Association of Menopausal Age with Unruptured Intracranial Aneurysm Morphology

Sushrut Dharmadhikari, Kunakorn Atchaneeyasakul, Sudheer Ambekar, Vasu Saini, DIogo C. Haussen, Dileep R Yavagal

Research output: Contribution to journalArticle

Abstract

Background: The prevalence of unruptured intracranial aneurysms (UIAs) increases rapidly in aging women compared with younger women. The impact of menopausal age on UIAs and treatment outcomes with endovascular therapy has not been well studied. We hypothesized that premenopausal age may have a protective effect on presentation size and treatment outcomes. Objective: To evaluate the association of menopause with UIA size and outcome with endovascular therapy. Methods: Retrospective analysis of consecutive female patients with UIAs treated with endovascular therapy at our academic tertiary care center. UIA characteristics, complications, and outcomes were recorded and compared. Results: 117 patients were included: 23 patients in the premenopausal age (PRM) group and 94 in the postmenopausal age (POM) group. 93.6% of all aneurysms in the PRM group were in the internal carotid artery (ICA) segments (p < 0.05). Hence only ICA segment aneurysms were further studied. A total of 21 patients in the PRM group and 60 in the POM group were found to have ICA segment aneurysms. Baseline characteristics were similar between the 2 groups. The mean size of the aneurysms in the PRM group was 8.6 ± 3.9 versus 10.8 ± 5.6 mm in the POM group (p = 0.055). There was a trend to higher aneurysm neck size seen in the POM group (4.7 ± 2.5 vs. 3.7 ± 1.7 mm; p = 0.07). The number of aneurysm lobes was higher in the PRM group (1.23 ± 0.54 vs. 1.07 ± 0.31; p = 0.18). In multivariate analysis, the PRM group had a significantly higher number of UIA lobes. Complications and endovascular therapy outcomes were similar between the 2 groups. Conclusions: A trend to increased UIA maximal diameter and neck size was seen in the POM group compared to the PRM group. The PRM group had a significantly higher number of UIA lobes. Larger prospective trials are needed to confirm these findings.

Original languageEnglish (US)
Pages (from-to)109-115
Number of pages7
JournalInterventional Neurology
DOIs
StatePublished - Jan 1 2019

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Intracranial Aneurysm
Age Groups
Aneurysm
Internal Carotid Artery
Therapeutics
Menopause
Tertiary Care Centers
Neck
Multivariate Analysis

Keywords

  • Endovascular therapy
  • Estrogen
  • Menopause
  • Unruptured intracranial aneurysms

ASJC Scopus subject areas

  • Surgery
  • Clinical Neurology
  • Cardiology and Cardiovascular Medicine

Cite this

Association of Menopausal Age with Unruptured Intracranial Aneurysm Morphology. / Dharmadhikari, Sushrut; Atchaneeyasakul, Kunakorn; Ambekar, Sudheer; Saini, Vasu; Haussen, DIogo C.; Yavagal, Dileep R.

In: Interventional Neurology, 01.01.2019, p. 109-115.

Research output: Contribution to journalArticle

Dharmadhikari, Sushrut ; Atchaneeyasakul, Kunakorn ; Ambekar, Sudheer ; Saini, Vasu ; Haussen, DIogo C. ; Yavagal, Dileep R. / Association of Menopausal Age with Unruptured Intracranial Aneurysm Morphology. In: Interventional Neurology. 2019 ; pp. 109-115.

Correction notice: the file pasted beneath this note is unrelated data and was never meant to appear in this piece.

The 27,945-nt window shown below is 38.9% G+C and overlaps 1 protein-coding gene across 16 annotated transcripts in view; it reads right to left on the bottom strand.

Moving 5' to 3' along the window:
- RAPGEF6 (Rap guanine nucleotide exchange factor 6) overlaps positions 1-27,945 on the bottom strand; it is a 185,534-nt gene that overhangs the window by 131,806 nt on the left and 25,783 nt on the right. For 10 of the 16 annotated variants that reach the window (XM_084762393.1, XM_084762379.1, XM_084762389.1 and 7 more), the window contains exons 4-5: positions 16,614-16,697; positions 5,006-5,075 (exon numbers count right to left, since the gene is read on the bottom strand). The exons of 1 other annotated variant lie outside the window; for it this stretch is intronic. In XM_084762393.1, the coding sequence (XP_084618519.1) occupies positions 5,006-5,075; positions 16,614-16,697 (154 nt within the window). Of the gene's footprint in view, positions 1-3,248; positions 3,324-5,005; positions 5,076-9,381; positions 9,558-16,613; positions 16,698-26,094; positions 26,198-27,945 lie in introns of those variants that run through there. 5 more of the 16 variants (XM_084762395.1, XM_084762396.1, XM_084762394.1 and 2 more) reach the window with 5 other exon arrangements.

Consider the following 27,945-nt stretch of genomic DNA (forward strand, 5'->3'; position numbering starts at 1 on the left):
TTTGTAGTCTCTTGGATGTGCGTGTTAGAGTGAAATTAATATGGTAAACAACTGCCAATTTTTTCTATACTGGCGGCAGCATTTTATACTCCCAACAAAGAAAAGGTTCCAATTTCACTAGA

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abstract = "Background: The prevalence of unruptured intracranial aneurysms (UIAs) increases rapidly in aging women compared with younger women. The impact of menopausal age on UIAs and treatment outcomes with endovascular therapy has not been well studied. We hypothesized that premenopausal age may have a protective effect on presentation size and treatment outcomes. Objective: To evaluate the association of menopause with UIA size and outcome with endovascular therapy. Methods: Retrospective analysis of consecutive female patients with UIAs treated with endovascular therapy at our academic tertiary care center. UIA characteristics, complications, and outcomes were recorded and compared. Results: 117 patients were included: 23 patients in the premenopausal age (PRM) group and 94 in the postmenopausal age (POM) group. 93.6{\%} of all aneurysms in the PRM group were in the internal carotid artery (ICA) segments (p < 0.05). Hence only ICA segment aneurysms were further studied. A total of 21 patients in the PRM group and 60 in the POM group were found to have ICA segment aneurysms. Baseline characteristics were similar between the 2 groups. The mean size of the aneurysms in the PRM group was 8.6 ± 3.9 versus 10.8 ± 5.6 mm in the POM group (p = 0.055). There was a trend to higher aneurysm neck size seen in the POM group (4.7 ± 2.5 vs. 3.7 ± 1.7 mm; p = 0.07). The number of aneurysm lobes was higher in the PRM group (1.23 ± 0.54 vs. 1.07 ± 0.31; p = 0.18). In multivariate analysis, the PRM group had a significantly higher number of UIA lobes. Complications and endovascular therapy outcomes were similar between the 2 groups. Conclusions: A trend to increased UIA maximal diameter and neck size was seen in the POM group compared to the PRM group. The PRM group had a significantly higher number of UIA lobes. Larger prospective trials are needed to confirm these findings.",
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